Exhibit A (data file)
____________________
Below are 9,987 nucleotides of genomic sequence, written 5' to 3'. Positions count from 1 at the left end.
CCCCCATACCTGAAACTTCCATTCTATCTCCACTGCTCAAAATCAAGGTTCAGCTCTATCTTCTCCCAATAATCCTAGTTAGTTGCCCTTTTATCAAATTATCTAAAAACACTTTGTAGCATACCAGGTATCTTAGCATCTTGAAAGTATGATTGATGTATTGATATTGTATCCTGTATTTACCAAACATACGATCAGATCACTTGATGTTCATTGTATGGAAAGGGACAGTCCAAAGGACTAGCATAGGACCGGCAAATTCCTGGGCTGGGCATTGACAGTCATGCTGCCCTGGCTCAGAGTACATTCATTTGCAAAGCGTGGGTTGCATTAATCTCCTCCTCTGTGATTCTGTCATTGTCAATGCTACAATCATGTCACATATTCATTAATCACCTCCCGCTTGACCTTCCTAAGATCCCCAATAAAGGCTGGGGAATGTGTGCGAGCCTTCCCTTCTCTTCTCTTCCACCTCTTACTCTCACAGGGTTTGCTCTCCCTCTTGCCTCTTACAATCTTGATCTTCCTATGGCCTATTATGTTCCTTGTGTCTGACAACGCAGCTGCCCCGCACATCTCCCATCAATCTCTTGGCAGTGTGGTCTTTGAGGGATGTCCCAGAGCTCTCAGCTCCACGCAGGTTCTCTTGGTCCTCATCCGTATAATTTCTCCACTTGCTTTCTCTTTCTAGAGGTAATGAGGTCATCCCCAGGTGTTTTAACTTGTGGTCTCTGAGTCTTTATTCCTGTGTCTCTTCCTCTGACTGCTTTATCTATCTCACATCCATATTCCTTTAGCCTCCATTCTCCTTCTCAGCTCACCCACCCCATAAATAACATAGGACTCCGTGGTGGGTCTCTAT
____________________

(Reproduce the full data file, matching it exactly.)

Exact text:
Below are 9,987 nucleotides of genomic sequence, written 5' to 3'. Positions count from 1 at the left end.
CCCCCATACCTGAAACTTCCATTCTATCTCCACTGCTCAAAATCAAGGTTCAGCTCTATCTTCTCCCAATAATCCTAGTTAGTTGCCCTTTTATCAAATTATCTAAAAACACTTTGTAGCATACCAGGTATCTTAGCATCTTGAAAGTATGATTGATGTATTGATATTGTATCCTGTATTTACCAAACATACGATCAGATCACTTGATGTTCATTGTATGGAAAGGGACAGTCCAAAGGACTAGCATAGGACCGGCAAATTCCTGGGCTGGGCATTGACAGTCATGCTGCCCTGGCTCAGAGTACATTCATTTGCAAAGCGTGGGTTGCATTAATCTCCTCCTCTGTGATTCTGTCATTGTCAATGCTACAATCATGTCACATATTCATTAATCACCTCCCGCTTGACCTTCCTAAGATCCCCAATAAAGGCTGGGGAATGTGTGCGAGCCTTCCCTTCTCTTCTCTTCCACCTCTTACTCTCACAGGGTTTGCTCTCCCTCTTGCCTCTTACAATCTTGATCTTCCTATGGCCTATTATGTTCCTTGTGTCTGACAACGCAGCTGCCCCGCACATCTCCCATCAATCTCTTGGCAGTGTGGTCTTTGAGGGATGTCCCAGAGCTCTCAGCTCCACGCAGGTTCTCTTGGTCCTCATCCGTATAATTTCTCCACTTGCTTTCTCTTTCTAGAGGTAATGAGGTCATCCCCAGGTGTTTTAACTTGTGGTCTCTGAGTCTTTATTCCTGTGTCTCTTCCTCTGACTGCTTTATCTATCTCACATCCATATTCCTTTAGCCTCCATTCTCCTTCTCAGCTCACCCACCCCATAAATAACATAGGACTCCGTGGTGGGTCTCTAT